This is a brilliant tale of Elizabethan London with all the squalor and violence, the sex and the protocol, the colour and the politics. Like the Dream, the tale itself takes a back seat to the telling, which is joyous. But it is beautifully written. I was torn between turning the pages as fast as I could and reading slowly to revel in the world Cornwell has created.
Cornwell is the author of the Sharpe novels and many more. I have only ever read one of his before: Death of Kings from the Last Kingdom series. I enjoyed it but wasn't hooked. This book has changed my mind. I need to read more of this author.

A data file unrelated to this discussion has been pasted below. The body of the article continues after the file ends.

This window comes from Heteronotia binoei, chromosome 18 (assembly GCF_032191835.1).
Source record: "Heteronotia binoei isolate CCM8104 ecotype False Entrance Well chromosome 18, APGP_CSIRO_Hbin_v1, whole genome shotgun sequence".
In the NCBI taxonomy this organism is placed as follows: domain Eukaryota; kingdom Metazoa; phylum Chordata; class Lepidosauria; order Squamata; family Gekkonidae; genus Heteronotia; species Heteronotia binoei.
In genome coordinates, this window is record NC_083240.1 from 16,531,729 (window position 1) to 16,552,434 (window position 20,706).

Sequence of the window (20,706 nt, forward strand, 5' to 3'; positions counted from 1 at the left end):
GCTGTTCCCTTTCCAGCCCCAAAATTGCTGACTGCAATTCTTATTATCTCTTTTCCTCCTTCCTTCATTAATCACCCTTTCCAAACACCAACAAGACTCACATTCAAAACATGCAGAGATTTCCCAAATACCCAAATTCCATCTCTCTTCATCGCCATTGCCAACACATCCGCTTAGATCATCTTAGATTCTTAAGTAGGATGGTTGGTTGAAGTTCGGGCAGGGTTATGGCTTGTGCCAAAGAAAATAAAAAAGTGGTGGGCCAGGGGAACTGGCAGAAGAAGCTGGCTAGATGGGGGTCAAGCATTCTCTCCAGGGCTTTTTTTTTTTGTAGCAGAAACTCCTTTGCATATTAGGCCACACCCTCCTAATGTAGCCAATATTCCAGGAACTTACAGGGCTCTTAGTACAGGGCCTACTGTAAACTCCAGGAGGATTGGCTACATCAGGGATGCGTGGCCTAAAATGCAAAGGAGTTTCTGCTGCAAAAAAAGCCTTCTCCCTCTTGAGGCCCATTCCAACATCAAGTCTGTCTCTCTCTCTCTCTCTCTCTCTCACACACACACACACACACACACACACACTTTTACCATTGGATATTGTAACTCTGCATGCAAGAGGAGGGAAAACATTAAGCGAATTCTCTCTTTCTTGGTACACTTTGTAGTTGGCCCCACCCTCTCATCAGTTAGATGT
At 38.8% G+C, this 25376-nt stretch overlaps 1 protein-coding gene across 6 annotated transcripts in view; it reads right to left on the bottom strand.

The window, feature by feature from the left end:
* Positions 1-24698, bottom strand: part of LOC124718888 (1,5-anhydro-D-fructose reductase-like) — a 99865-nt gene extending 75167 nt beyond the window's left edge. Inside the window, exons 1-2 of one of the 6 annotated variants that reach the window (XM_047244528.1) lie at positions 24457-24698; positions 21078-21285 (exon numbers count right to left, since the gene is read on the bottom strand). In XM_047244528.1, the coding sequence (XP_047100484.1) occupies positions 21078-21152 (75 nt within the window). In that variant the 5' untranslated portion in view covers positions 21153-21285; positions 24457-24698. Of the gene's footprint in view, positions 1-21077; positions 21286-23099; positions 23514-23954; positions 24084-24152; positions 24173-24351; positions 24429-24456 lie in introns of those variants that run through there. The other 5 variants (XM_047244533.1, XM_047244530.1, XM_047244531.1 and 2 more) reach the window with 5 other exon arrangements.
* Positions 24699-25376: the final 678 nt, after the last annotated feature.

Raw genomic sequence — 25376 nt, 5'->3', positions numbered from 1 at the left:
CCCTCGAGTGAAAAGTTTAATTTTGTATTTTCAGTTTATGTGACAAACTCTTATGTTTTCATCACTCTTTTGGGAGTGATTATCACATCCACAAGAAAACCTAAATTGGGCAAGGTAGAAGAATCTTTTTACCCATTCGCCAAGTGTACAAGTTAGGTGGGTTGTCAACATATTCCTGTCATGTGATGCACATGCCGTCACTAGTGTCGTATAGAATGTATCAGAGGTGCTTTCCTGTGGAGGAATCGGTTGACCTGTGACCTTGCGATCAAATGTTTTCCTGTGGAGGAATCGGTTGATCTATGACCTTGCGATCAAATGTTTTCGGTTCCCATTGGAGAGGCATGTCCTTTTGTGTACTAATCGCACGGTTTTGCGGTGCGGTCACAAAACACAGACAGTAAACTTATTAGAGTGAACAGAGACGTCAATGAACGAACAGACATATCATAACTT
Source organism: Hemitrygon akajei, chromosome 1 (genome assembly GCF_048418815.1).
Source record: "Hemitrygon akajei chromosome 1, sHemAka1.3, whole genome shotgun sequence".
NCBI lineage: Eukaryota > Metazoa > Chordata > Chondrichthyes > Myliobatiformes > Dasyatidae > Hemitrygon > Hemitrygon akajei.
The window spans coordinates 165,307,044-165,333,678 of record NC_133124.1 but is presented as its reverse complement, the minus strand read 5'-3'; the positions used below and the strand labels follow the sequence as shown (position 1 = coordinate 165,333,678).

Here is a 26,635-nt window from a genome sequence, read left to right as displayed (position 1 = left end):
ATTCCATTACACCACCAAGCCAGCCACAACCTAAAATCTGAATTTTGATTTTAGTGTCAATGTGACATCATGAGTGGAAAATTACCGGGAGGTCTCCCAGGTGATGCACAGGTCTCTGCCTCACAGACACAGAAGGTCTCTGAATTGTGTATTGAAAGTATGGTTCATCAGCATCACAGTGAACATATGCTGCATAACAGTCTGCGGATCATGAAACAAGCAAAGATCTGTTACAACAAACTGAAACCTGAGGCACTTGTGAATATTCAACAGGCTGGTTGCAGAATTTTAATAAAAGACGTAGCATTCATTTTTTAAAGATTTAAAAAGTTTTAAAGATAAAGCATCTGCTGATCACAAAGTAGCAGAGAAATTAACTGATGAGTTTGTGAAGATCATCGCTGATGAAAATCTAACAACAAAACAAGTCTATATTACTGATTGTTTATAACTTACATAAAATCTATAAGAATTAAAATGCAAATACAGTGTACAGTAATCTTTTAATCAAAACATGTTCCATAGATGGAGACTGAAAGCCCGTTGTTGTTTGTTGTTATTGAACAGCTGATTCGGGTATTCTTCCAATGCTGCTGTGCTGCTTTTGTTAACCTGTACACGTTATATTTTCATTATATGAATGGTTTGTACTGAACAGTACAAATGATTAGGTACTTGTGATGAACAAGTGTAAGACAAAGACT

Some great lines:
- "Simon Willoughby needs praise like a whore needs silver." (p 10)
- "We are mere players and as far beneath the palace audience as hells' goblins are beneath heaven's bright angels." (p 14)
- "He's smearing the sheets of some lordly bed." (p 17)
- "Mothers are like that, boy. They think you mustn't rise too high in case you fall too far." (p 93)
- "the box office, so called because the boxes that took the playgoers' pennies was emptied on the table inside." (p 224)
October 2018; 403 pages